Monday after the COVID-19 Masters

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By ED TRAVIS

A friend, who happens to be a golf professional based in California, put it best Saturday afternoon with the comment, “DJ’s putting on a clinic,” and that in a nutshell was the 2020 Masters with Dustin Johnson winning by five strokes.

COVID-19 changed our lives and in addition to causing a disruption of the 2020 PGA Tour schedule made the fan-less Masters totally different. Let’s hope the next playing, the first week in April the fans, their cheers and groans and buzz are back. This is not to say this one was a Masters in name only, but a repeat of this year we can do without.

Course conditions were soft. Mud balls in the fairway were common, greens were slower and lost-ball length rough (just ask Jon Rahm) made it difficult to judge how much spin the ball would have. Wind was a factor especially on Sunday as Tiger Woods proved on number 12 paying the price for guessing wrong multiple times…he made a 10 on the par 3.

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Speaking of Tiger, he was never a factor and said his right knee was a problem all week. Unfortunately, we are watching an incredible athlete whose body allowed him to only play three times in two months recording a tie for 72 (ZOZO Championship) and a tie for 38 (Masters) preceded by a missed cut (U.S. Open). Draw your own conclusions. Fans are rooting to see the return of the Tiger of old not an old Tiger.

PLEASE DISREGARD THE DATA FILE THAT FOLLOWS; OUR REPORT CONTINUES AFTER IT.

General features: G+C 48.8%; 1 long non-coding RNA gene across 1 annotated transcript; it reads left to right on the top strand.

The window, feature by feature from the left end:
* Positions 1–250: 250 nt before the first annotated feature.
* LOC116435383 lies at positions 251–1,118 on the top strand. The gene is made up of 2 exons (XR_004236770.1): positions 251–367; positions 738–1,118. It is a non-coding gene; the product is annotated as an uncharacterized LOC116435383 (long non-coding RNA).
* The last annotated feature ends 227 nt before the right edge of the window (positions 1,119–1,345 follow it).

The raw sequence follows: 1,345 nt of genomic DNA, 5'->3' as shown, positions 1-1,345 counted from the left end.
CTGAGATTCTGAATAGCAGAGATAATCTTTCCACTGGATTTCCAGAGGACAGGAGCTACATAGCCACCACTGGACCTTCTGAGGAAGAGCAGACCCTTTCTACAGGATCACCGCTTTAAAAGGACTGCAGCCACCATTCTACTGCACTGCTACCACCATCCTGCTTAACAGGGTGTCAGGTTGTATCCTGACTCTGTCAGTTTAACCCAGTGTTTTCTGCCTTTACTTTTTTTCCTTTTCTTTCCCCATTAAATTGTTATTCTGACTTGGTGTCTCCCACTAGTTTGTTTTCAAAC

Phil Mickelson was also never a factor in the major championship that at age 50 he has the best chance to win but scores of 69-70-79-73 left him with a disappointing tie for 55th. Does the PGA Tour Champions look any better Phil? No need to remind you the only two events you have played on the senior circuit were wins.

Masters’ TV ratings were not great but given the multitude of choices, streaming, etc. that is hardly a surprise, plus college football on Saturday and the NFL on Sunday all took a share of potential views. Next April the Masters goes back to the week following the NCAA basketball final four.

The media including the commentators on ESPN and CBS Sports did their usual job covering the action, sometimes missing important points but that is the nature of live television and we have gotten used to the inanities.

DJ did not just “hold on to win,” as some implied. He tied for the lowest rounds both Saturday and Sunday with a virtually perfect game plan even to the point of laying up on the par 5s on Sunday’s back nine rather than going for the green in two. He made birdie on both.

Johnson works as hard as anyone to improve and this victory cemented his early selection to membership in the World Golf Hall of Fame. His has 24 wins in 12 years and in addition to the Masters he was victor in the U.S. Open four years ago.

Finally, listening to the wise-thinkers, golf pundits and general know-it-alls prior to the Masters would lead the uninformed to think all Bryson DeChambeau had to do for a green jacket was show up. “He hits it too far, Augusta can’t stand up to drives of his length and most holes including the par-5s will be a joke,” was the theme however even some of the big name opinion providers forgot the object of the game is to get the ball in the hole with the fewest strokes. True, all week Bryson was suffering from dizziness and not at his best, but the most germane question is do any of the “He hits it too far” brigade really believe anyone could have beat DJ’s record breaking 20-under par? Not likely.

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